To explain, once I got back home I started re-reading American Home Front: 1941-1942. In doing so I found a great quote for these challenging times. I’ll get to that quote later, but first want to note that two years ago I also started a review-post of the Home Front book. And in reviewing it I found some notes relating to my recent canoe-trip. Plus some good historical tidbits.

I wrote this first rough-draft paragraph for that review-post back in September, 2018:

For my recent long drive up to Canada – for my “Rideau Adventure” – I borrowed a book-on-CD from the local library: The American Home Front: 1941-1942, by Alistair Cooke(Most people “of a certain age” know Cooke for his America: A Personal History of the United States. I have both the book and DVD version of the 13-part BBC documentary television series first broadcast in 1972.)

And today, aside from having both the book and DVD version of Cooke’s “Americadocu-series, I now have the book version of his American Home Front. (Published in 2006, two years after his death.) And as noted, I started re-reading it again, once I got back from my latest canoe trip. In doing I found the following particularly relevant passage. It’s particularly relevant to me anyway, and I suspect to other people as well. People who may wonder “where did that guy go?”

The intelligent Southerner gives an impression you seldom meet elsewhere in America of having his own standards and of respecting you as a mature stranger while he keeps his own reserve.

“Intelligent Southerner?” “Respecting you as a mature stranger?” “Keeps his own reserve?”

Those phrases don’t come readily to mind today, whether after a session on Facebook or viewing a host of bumper stickers with sentiments like “Liberalism Is A Mental Disorder.” (To which you might reply, at least rhetorically, “Of course the only thing worse is a grumpy, bloated old white man threatened by change in the world.”) Which brings up Cooke’s comparison of that intelligent Southerner to most of the civilians he found around Louisville, the nearest big party town to Fort Knox – illustrated above right* – in March, 1942.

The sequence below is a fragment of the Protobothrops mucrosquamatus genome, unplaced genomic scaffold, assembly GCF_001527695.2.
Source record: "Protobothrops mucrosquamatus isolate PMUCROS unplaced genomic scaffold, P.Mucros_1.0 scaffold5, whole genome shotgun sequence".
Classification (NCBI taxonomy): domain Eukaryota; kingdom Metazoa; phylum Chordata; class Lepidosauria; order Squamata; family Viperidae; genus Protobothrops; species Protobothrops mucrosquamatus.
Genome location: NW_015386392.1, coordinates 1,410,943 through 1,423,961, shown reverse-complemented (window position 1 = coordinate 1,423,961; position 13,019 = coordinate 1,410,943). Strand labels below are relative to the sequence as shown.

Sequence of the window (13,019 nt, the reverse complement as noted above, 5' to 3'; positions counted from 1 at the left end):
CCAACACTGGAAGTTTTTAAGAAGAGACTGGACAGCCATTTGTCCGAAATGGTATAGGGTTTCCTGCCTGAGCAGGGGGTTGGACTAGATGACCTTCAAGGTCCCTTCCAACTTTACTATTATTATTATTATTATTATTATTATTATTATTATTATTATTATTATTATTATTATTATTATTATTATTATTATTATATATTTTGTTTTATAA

Cooke compared his intelligent Southerner (now mythical?) to the swarms of young people he saw as civilians in Louisville. And to the swarms of soldiers around town, from nearby Fort Knox. He said the civilian high-school boys he saw were “gawky and lifeless,” while the faces of their female companions were “innocent of any flicker of intelligence.” But to his credit, Cooke admitted – of this American town – that this was “an atmosphere that  no European need feel strange in. For it is the seeping seediness of English provincial towns.”

And just as an aside, it seems to this Old White Man – old but not grumpy – that way too many Americans these days have chosen that “seeping seediness.” But as for me and my house – or at least for me – “I will choose the way of the Intelligent Southerner.” Or try to anyway.

Nope, this “Georgia Wasp” still gets a kick out of life. And from now on I’ll cling to my own standards, while at the same time keeping my own reserve, and also trying to respect other all Americans as mature strangers. That’s going to be the hard part…

But getting back to my “Rideau Adventure.” Here’s a quote from the notes:

Another note: For the next canoe trip I’m getting a bigger tent and a cot. (No more sleeping on the ground for me.) But that trip won’t happen until at least 2020, as next summer my brother, his wife and I plan to hike the Portuguese Camino

Which turned out to be right on point. The next canoe trip did happen in 2020, and it happened despite the fact that I fully intended – this summer of 2020 – to either join my brother and his wife on another Camino hike in Spain. Or – if that didn’t happen – to fly back to Israel to Walk the Jesus Trail. Of course neither overseas flight-plus-adventure happened this year, because of the COVID-19 pandemic. But who could have seen that coming, back in 2018?

Which brings up an email exchange shortly before we both left home to meet up in South Sioux City. (My brother from Utah, me from the ATL.) He reminded me of things I needed to bring, including a tent. He then added, “There would also be room for a folding cot…”

I wrote back: “A folding cot would be nice, but I only have that small two-person tent. Of course I could get a bigger tent, what with my stimulus check and all, but I’m wondering how many more canoe trips we’ll be doing. (Cost-benefit-wise.)” He answered, “I too wonder about how many more canoe trips. But I would imagine we’d be able to canoe great distances longer (age-wise) than walk great distances. The question is, is the interest still there.”